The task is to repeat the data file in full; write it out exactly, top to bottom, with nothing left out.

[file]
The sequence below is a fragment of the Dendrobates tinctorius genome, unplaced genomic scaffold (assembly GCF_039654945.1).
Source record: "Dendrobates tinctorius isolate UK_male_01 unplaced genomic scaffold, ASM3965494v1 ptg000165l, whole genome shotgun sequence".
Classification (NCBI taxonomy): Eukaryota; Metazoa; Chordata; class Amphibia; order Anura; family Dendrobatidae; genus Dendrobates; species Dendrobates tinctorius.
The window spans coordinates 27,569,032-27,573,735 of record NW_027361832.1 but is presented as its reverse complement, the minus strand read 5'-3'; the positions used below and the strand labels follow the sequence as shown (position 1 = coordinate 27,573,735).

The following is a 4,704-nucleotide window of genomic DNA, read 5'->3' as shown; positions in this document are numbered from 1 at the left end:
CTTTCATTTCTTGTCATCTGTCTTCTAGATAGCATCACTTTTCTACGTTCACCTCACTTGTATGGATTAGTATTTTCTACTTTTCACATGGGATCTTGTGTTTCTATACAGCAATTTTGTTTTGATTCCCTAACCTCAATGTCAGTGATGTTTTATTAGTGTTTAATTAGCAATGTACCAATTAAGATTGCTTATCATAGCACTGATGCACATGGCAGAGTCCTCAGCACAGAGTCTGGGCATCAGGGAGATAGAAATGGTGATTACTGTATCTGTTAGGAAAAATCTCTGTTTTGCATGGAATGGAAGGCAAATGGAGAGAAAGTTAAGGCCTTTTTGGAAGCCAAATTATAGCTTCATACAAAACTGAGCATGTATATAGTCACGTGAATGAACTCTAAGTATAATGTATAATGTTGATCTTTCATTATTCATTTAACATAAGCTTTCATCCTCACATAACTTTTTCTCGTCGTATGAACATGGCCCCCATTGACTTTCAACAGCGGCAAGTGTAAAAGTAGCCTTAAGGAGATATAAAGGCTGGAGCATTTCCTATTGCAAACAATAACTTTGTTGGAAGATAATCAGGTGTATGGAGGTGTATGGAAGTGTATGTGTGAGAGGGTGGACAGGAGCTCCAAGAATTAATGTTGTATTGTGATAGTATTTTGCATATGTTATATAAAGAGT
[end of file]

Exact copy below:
The sequence below is a fragment of the Dendrobates tinctorius genome, unplaced genomic scaffold (assembly GCF_039654945.1).
Source record: "Dendrobates tinctorius isolate UK_male_01 unplaced genomic scaffold, ASM3965494v1 ptg000165l, whole genome shotgun sequence".
Classification (NCBI taxonomy): Eukaryota; Metazoa; Chordata; class Amphibia; order Anura; family Dendrobatidae; genus Dendrobates; species Dendrobates tinctorius.
The window spans coordinates 27,569,032-27,573,735 of record NW_027361832.1 but is presented as its reverse complement, the minus strand read 5'-3'; the positions used below and the strand labels follow the sequence as shown (position 1 = coordinate 27,573,735).

The following is a 4,704-nucleotide window of genomic DNA, read 5'->3' as shown; positions in this document are numbered from 1 at the left end:
CTTTCATTTCTTGTCATCTGTCTTCTAGATAGCATCACTTTTCTACGTTCACCTCACTTGTATGGATTAGTATTTTCTACTTTTCACATGGGATCTTGTGTTTCTATACAGCAATTTTGTTTTGATTCCCTAACCTCAATGTCAGTGATGTTTTATTAGTGTTTAATTAGCAATGTACCAATTAAGATTGCTTATCATAGCACTGATGCACATGGCAGAGTCCTCAGCACAGAGTCTGGGCATCAGGGAGATAGAAATGGTGATTACTGTATCTGTTAGGAAAAATCTCTGTTTTGCATGGAATGGAAGGCAAATGGAGAGAAAGTTAAGGCCTTTTTGGAAGCCAAATTATAGCTTCATACAAAACTGAGCATGTATATAGTCACGTGAATGAACTCTAAGTATAATGTATAATGTTGATCTTTCATTATTCATTTAACATAAGCTTTCATCCTCACATAACTTTTTCTCGTCGTATGAACATGGCCCCCATTGACTTTCAACAGCGGCAAGTGTAAAAGTAGCCTTAAGGAGATATAAAGGCTGGAGCATTTCCTATTGCAAACAATAACTTTGTTGGAAGATAATCAGGTGTATGGAGGTGTATGGAAGTGTATGTGTGAGAGGGTGGACAGGAGCTCCAAGAATTAATGTTGTATTGTGATAGTATTTTGCATATGTTATATAAAGAGT